On her return to the State Department on Monday, Clinton was greeted by employees who presented her with a football helmet and jersey symbolizing the "contact sport" of Washington politics.
Clinton is expected to step down shortly, and President Obama has nominated Sen. John Kerry (D-Mass.) to replace her in his second term.
"We are focused on continuing our work, finishing up everything that we can, and helping Sen. Kerry with his transition," said Clinton on Wednesday.
Clinton noted that although she is looking forward to a less hectic schedule, her departure is "somewhat bittersweet."
"It's obviously somewhat bittersweet, because I've had the most extraordinary experience and I've had the most amazing team of people, but I'm very much looking forward to doing everything we can in these last few weeks to resolve and finish up wherever possible and have a very smooth, seamless transition to Sen. Kerry to continue the work," she said.
When pressed on whether her next step is to "retire," Clinton said, "I don't know if that's the word I would use, but certainly stepping off the very fast track."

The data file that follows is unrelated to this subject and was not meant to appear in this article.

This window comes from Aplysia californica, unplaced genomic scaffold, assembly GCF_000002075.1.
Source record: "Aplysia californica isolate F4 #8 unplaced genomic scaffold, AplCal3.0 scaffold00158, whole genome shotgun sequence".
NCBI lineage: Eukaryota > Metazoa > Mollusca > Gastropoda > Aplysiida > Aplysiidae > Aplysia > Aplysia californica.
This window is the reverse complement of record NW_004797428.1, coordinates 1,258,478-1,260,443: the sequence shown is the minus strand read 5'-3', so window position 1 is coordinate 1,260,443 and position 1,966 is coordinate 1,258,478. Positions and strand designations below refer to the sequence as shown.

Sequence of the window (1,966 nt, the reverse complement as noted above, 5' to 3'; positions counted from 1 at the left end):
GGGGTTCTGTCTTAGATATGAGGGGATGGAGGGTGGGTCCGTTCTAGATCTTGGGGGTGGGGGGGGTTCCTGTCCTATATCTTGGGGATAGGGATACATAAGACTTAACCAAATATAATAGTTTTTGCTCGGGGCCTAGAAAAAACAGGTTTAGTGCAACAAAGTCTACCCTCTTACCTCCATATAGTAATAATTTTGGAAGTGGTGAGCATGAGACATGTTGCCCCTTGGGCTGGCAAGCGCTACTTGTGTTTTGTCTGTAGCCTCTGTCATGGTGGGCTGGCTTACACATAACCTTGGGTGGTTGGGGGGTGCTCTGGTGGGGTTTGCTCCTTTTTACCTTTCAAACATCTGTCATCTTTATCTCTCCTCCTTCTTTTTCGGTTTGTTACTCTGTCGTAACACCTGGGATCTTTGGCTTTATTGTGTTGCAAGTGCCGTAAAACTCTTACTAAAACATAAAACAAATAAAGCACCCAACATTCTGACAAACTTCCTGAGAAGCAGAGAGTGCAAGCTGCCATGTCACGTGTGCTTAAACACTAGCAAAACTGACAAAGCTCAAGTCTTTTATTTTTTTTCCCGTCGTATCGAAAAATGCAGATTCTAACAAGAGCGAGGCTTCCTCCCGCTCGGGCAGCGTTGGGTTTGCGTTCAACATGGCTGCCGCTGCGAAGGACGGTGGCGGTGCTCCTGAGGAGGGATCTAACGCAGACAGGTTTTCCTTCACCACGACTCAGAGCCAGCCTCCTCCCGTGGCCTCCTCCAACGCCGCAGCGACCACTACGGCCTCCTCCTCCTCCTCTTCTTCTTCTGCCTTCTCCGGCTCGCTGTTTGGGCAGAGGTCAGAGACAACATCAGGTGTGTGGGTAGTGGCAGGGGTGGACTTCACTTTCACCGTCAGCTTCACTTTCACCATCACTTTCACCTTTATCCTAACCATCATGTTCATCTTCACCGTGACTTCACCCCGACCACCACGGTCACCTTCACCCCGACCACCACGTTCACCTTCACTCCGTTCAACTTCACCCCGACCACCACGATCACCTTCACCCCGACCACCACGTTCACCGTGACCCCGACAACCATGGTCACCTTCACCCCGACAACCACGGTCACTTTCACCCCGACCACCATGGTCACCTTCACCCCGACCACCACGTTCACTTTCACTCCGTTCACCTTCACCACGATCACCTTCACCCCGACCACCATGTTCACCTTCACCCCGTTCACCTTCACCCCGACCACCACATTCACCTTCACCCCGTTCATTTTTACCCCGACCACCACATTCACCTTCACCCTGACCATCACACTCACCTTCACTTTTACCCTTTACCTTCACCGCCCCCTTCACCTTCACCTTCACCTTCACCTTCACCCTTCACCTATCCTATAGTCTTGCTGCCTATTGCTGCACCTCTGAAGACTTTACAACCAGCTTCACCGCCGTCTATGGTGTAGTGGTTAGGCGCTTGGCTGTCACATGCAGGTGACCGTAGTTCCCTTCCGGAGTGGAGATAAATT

Clinton is likely to continue her busy schedule in her last few weeks at the State Department, however.
Congressional lawmakers have pressed the secretary to testify on the Hill about the administration's handling of the deadly September attack on the U.S. Consulate in Benghazi, Libya, which killed four Americans.
Clinton had intended to testify before her illness, but sent two of her top deputies in her place.
State Department spokeswoman Victoria Nuland confirmed earlier this week that Clinton would testify before the House and Senate before Kerry's confirmation hearing.
On Friday, the White House will also welcome Afghan President Hamid Karzai to continue discussions on the drawdown of American troops from that country.